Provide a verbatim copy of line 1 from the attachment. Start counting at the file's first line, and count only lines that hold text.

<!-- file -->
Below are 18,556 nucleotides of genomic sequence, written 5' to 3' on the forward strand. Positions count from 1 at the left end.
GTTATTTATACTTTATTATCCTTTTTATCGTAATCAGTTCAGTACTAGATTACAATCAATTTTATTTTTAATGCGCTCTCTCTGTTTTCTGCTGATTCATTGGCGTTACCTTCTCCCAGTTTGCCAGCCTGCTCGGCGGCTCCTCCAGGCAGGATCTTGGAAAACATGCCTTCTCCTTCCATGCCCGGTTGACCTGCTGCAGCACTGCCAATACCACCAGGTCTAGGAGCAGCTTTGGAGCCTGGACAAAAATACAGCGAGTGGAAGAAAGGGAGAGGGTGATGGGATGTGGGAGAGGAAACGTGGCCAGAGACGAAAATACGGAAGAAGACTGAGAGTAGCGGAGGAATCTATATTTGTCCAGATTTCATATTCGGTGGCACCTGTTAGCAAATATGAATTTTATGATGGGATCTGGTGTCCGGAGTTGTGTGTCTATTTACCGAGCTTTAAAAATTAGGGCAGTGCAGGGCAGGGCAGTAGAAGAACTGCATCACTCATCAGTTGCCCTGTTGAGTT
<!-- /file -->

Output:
Below are 18,556 nucleotides of genomic sequence, written 5' to 3' on the forward strand. Positions count from 1 at the left end.